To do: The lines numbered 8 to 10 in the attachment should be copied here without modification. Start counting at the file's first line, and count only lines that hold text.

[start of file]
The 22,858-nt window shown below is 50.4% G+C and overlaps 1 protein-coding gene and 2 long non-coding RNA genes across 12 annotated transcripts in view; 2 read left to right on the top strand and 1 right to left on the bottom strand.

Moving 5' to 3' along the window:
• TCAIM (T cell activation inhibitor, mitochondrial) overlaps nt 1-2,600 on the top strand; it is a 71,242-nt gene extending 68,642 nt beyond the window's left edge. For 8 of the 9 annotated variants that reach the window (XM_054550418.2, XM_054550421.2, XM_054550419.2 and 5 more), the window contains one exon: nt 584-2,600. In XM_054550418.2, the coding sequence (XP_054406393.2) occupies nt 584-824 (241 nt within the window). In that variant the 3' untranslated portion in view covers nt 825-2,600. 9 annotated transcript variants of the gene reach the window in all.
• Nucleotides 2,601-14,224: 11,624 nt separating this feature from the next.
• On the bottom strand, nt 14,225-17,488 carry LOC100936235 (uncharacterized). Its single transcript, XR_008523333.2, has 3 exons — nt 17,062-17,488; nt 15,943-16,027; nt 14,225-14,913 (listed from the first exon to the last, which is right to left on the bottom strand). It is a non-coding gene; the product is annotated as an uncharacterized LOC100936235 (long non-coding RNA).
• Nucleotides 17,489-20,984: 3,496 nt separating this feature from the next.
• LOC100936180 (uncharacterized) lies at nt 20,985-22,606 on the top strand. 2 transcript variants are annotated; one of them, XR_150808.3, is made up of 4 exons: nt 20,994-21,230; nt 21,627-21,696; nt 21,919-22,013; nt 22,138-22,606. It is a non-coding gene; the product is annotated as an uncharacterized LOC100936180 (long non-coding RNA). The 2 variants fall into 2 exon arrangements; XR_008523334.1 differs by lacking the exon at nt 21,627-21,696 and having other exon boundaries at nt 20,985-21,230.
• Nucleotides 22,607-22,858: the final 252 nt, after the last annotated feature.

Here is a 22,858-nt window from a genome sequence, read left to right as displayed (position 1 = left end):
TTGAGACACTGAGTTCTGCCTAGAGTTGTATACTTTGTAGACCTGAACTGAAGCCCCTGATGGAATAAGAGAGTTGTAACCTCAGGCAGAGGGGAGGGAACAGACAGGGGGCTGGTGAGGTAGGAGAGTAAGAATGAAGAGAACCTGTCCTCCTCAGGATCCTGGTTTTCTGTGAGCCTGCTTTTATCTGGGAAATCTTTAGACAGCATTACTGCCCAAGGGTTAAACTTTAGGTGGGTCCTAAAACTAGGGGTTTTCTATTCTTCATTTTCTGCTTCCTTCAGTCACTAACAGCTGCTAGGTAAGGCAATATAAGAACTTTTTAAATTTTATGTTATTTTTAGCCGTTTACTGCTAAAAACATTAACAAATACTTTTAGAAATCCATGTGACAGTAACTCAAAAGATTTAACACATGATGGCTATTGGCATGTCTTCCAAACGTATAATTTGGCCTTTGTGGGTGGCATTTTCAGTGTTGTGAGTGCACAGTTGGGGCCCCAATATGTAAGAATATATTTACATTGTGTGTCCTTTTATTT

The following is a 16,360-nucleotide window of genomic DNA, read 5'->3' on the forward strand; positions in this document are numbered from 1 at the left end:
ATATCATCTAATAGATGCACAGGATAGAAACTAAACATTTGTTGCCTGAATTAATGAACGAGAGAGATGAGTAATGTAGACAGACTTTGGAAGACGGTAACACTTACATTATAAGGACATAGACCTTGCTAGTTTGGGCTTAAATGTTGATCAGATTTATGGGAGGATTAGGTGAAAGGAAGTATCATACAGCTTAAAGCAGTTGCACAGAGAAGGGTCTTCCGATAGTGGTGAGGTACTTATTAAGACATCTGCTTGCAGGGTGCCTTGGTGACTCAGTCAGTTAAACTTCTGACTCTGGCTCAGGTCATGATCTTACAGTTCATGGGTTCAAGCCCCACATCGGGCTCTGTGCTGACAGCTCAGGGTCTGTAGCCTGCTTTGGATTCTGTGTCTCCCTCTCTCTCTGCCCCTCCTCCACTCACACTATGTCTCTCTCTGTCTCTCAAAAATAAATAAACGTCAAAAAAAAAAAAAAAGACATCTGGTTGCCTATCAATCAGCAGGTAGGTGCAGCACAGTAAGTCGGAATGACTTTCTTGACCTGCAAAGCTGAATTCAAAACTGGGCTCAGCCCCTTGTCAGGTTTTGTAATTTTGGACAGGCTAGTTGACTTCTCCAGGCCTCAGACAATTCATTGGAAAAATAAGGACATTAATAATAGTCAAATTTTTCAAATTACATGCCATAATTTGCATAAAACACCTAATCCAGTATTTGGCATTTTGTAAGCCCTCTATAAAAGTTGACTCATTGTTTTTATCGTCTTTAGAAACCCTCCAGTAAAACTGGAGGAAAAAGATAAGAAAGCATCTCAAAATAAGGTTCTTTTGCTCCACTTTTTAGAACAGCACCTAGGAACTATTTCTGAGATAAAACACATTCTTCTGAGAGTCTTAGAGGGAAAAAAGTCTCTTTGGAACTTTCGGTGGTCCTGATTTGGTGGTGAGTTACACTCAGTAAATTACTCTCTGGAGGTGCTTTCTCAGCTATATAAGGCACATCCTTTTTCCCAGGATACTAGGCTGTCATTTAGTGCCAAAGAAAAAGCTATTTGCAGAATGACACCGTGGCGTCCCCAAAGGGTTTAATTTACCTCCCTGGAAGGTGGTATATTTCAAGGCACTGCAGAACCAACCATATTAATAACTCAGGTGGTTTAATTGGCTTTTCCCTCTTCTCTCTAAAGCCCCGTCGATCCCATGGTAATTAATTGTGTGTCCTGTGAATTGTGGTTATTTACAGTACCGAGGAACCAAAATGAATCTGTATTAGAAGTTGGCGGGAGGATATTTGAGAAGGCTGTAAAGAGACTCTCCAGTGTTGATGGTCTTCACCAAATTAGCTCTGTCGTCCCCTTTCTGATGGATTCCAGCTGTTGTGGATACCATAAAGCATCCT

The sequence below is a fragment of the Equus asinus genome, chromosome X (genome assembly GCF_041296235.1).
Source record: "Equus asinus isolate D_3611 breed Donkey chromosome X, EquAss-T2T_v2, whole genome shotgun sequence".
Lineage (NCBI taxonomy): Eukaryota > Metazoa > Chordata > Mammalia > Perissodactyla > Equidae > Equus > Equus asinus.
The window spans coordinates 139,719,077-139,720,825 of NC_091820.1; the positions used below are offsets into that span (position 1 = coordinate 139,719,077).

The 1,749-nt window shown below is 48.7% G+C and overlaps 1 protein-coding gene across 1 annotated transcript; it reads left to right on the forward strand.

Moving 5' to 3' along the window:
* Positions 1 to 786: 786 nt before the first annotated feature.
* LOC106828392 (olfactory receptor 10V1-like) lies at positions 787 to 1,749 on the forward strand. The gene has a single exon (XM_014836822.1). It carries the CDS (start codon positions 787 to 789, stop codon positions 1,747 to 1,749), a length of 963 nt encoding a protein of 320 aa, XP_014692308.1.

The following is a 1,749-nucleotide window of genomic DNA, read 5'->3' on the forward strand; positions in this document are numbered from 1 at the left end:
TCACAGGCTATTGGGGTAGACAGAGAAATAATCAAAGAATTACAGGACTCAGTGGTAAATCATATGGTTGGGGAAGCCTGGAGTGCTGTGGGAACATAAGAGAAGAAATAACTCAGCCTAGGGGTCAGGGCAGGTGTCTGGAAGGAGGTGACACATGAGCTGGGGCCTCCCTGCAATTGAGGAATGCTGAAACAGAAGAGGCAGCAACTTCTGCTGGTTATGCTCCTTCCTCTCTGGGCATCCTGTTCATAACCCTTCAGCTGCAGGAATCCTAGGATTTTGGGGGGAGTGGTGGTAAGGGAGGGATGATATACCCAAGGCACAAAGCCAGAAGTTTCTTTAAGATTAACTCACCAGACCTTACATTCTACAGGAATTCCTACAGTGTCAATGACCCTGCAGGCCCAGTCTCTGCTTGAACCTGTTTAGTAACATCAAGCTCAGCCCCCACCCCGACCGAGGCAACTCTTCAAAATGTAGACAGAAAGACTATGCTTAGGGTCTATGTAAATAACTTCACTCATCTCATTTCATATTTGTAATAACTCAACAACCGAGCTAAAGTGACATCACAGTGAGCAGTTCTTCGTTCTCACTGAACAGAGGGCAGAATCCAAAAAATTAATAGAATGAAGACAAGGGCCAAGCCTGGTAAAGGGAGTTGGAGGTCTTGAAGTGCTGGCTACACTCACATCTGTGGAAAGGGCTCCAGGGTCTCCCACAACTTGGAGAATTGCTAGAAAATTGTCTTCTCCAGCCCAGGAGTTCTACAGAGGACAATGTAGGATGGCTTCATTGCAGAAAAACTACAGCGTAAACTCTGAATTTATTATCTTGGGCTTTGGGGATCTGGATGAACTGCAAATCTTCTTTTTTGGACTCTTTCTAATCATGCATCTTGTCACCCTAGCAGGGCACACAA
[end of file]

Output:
• Nucleotides 22,607-22,858: the final 252 nt, after the last annotated feature.

Here is a 22,858-nt window from a genome sequence, read left to right as displayed (position 1 = left end):
TTGAGACACTGAGTTCTGCCTAGAGTTGTATACTTTGTAGACCTGAACTGAAGCCCCTGATGGAATAAGAGAGTTGTAACCTCAGGCAGAGGGGAGGGAACAGACAGGGGGCTGGTGAGGTAGGAGAGTAAGAATGAAGAGAACCTGTCCTCCTCAGGATCCTGGTTTTCTGTGAGCCTGCTTTTATCTGGGAAATCTTTAGACAGCATTACTGCCCAAGGGTTAAACTTTAGGTGGGTCCTAAAACTAGGGGTTTTCTATTCTTCATTTTCTGCTTCCTTCAGTCACTAACAGCTGCTAGGTAAGGCAATATAAGAACTTTTTAAATTTTATGTTATTTTTAGCCGTTTACTGCTAAAAACATTAACAAATACTTTTAGAAATCCATGTGACAGTAACTCAAAAGATTTAACACATGATGGCTATTGGCATGTCTTCCAAACGTATAATTTGGCCTTTGTGGGTGGCATTTTCAGTGTTGTGAGTGCACAGTTGGGGCCCCAATATGTAAGAATATATTTACATTGTGTGTCCTTTTATTT